Wednesday, March 25, 2009

Financial disaster continues

While the Indian economy slows to 6-7% growth, the overall international financial system still looks like it is in horrible shape. I'm not convinced the plan floated yesterday is a positive step, despite the positive response of the stock market. I liked this interview with Paul Krugman criticizing the plan entitled "the Zombie Ideas Have Won" and criticizing the timid response of the government. I agree with him that it appears that folks are afraid to acknowledge the true scope of the problem and the need for drastic restructuring of the whole financial system, including regulation of it. How do you provide appropriate incentives for innovation that is productive in a social sense, especially if it entails public money? On this one, I'd rather have the government spending huge quantities of money on a range of green technologies rather than bailing out financial institutions (and their staffs) that made bad decisions, but earned ridiculous amounts of money before passing the buck to the government and taxpayers.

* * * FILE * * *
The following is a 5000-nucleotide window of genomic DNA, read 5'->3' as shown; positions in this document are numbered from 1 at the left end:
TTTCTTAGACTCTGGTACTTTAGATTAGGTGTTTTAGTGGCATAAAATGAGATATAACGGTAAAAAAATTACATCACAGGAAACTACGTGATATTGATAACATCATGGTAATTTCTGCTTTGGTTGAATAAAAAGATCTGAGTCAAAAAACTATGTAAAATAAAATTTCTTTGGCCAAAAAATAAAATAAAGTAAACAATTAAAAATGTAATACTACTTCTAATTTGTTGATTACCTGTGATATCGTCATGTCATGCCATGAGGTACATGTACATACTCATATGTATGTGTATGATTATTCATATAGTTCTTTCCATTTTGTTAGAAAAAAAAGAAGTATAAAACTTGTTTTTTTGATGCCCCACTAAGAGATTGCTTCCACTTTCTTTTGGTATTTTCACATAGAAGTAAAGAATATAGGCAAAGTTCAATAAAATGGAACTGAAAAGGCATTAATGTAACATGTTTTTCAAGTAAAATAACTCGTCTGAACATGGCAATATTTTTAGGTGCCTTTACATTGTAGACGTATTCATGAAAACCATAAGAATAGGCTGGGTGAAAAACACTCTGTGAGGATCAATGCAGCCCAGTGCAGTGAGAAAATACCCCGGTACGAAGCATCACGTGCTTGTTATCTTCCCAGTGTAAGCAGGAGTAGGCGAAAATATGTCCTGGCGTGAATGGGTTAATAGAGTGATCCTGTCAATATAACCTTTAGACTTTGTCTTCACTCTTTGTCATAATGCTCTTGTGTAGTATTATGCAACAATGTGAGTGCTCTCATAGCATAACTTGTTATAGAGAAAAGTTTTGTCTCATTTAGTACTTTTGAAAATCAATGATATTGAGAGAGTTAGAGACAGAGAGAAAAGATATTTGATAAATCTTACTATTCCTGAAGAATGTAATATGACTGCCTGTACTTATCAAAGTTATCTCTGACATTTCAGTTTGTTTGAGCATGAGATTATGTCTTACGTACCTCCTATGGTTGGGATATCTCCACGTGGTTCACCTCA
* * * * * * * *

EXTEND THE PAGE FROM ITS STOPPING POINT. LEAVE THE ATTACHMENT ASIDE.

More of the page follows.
I look forward to hearing what the "big plan" that Geithner promised turns out to be -- will it be a return to Glass-Steagal? That would be okay, as long as it also includes better systemic supervision of all parts of the financial system. Someone at the federal level needs to look at insurance companies for example. The SEC, Fed, and Treasury (not to mention FDIC, CFTC, etc.) need to be mandated to work together better and cooperate rather than view each other as competitors. Someone needs to clearly be in charge but it needs to be stronger than the current "umbrella supervisory powers" that the Fed has, cause the Fed clearly wasn't doing it. We shall see.

1 comment:

Bonnie Prince Charlie said...

Speaking of Glass-Steagall, someone on Daily Kos posted this amusing little article from 1999:

Note that this happened during the Clinton years. Not surprising, I suppose. But I am surprised at the breadth of support this had among Democrats. Ugh.